Calcium control of ciliary arrest in mussel gill cells

Marika F. Walter, Peter Satir

Research output: Contribution to journalArticle

69 Scopus citations

Abstract

After several hours in 20 mM sodium phosphate and 40 mM KC1 (pH 7.4) or similar simple solutions, ciliated cells exfoliate en masse from stripped gill epithelium of freshwater mussels, e.g., Elliptio complanatus. Three types of ciliated ceils-lateral (L), laterofrontal (LF), and frontal (F)-can be distinguished and counted separately in the suspensions. About one-half of the cells of each type remain motile. Motility is unaffected by addition of 10-5 M A23187 or 10-2 M Ca +2 added separately, but when ionophore and Ca+2 are added together, ciliary beat is largely arrested. Treatment of the cells with Triton X-100 (Rohm & Haas Co., Philadelphia, Pa.) results in a total loss of motility as the ciliary membrane becomes disrupted. Such models can be reactivated by addition of ATP and Mg+2. All ciliated cell types are reactivated to about the same extent. At least 80 of the activity of the untreated preparation returns. Ca+2-EGTA buffers added to the reactivating solutions permit titration of free Ca+2 concentration vs. percent motility. Activity is unchanged for all cell types at Ca+2 < 10-7 M; at 10-6 Ca+2, L cilia are arrested differentially, whereas at Ca+2 > 10-4 M most cilia of all cell types are arrested. We conclude: (a) that increasing cytoplasmic Ca+2 is directly responsible for ciliary arrest, (b) that the readily reversible physiological arrest response of the L cilia in the intact gill is caused by a rise in free Ca+2 in narrow limits from ca. 5 x 10-7 M to ca. 8 x 10-7 M, and (c) that the site which is sensitive to Ca+2 is part of the ciliary axoneme or the basal apparatus.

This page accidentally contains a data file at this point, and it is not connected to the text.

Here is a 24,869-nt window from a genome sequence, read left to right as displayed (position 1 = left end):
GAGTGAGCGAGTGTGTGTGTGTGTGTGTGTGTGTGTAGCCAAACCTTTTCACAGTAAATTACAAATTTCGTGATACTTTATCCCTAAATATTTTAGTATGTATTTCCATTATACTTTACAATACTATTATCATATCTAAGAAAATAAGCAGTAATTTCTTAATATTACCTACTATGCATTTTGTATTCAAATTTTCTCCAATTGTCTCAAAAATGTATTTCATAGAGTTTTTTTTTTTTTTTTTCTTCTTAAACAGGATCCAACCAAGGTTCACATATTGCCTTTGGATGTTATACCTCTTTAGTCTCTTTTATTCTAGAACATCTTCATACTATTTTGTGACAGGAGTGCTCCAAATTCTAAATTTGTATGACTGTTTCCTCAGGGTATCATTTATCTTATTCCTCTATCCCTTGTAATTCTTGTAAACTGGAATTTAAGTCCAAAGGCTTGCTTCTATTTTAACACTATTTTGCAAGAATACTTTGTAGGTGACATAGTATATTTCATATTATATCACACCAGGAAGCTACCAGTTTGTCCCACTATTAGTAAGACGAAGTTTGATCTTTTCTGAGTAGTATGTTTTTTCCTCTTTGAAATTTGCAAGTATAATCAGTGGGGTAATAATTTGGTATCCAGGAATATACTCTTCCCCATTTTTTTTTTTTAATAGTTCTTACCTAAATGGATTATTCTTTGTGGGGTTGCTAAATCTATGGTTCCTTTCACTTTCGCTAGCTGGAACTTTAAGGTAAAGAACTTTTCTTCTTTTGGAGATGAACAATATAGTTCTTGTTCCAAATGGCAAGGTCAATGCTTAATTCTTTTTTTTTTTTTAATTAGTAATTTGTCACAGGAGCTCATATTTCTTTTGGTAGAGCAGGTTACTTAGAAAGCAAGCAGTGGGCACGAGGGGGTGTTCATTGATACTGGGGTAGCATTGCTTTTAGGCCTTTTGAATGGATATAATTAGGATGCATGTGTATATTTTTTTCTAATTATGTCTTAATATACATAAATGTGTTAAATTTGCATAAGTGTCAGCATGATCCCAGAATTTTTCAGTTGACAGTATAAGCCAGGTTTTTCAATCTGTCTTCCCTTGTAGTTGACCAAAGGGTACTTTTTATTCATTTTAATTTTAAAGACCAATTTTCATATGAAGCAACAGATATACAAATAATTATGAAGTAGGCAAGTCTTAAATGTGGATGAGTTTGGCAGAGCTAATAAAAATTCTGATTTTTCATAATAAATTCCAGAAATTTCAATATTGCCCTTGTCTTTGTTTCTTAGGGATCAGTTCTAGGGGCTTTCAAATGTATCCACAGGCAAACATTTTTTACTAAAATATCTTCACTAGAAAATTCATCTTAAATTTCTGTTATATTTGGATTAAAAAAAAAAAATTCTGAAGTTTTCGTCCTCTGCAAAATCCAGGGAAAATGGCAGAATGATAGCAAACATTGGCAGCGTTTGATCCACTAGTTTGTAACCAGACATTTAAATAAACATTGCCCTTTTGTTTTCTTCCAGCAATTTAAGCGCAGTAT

Original languageEnglish (US)
Pages (from-to)110-120
Number of pages11
JournalJournal of Cell Biology
Volume79
Issue number1
DOIs
StatePublished - Oct 1 1978

Keywords

  • A23187
  • Calcium
  • Cell motility
  • Cilia
  • Lamellibranch gill epithelium

ASJC Scopus subject areas

  • Cell Biology

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